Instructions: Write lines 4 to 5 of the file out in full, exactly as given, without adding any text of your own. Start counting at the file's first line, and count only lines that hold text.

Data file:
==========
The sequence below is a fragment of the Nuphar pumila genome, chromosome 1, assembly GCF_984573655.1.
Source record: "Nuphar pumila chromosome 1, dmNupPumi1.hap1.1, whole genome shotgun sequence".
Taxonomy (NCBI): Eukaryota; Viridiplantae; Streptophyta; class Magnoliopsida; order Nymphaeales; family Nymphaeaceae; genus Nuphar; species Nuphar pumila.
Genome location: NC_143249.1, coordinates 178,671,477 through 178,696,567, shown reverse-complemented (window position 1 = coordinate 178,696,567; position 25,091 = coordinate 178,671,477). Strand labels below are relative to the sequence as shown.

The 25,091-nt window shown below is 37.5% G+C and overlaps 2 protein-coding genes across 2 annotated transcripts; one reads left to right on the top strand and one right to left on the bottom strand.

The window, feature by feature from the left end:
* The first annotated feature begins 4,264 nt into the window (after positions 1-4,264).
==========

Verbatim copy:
Genome location: NC_143249.1, coordinates 178,671,477 through 178,696,567, shown reverse-complemented (window position 1 = coordinate 178,696,567; position 25,091 = coordinate 178,671,477). Strand labels below are relative to the sequence as shown.

The 25,091-nt window shown below is 37.5% G+C and overlaps 2 protein-coding genes across 2 annotated transcripts; one reads left to right on the top strand and one right to left on the bottom strand.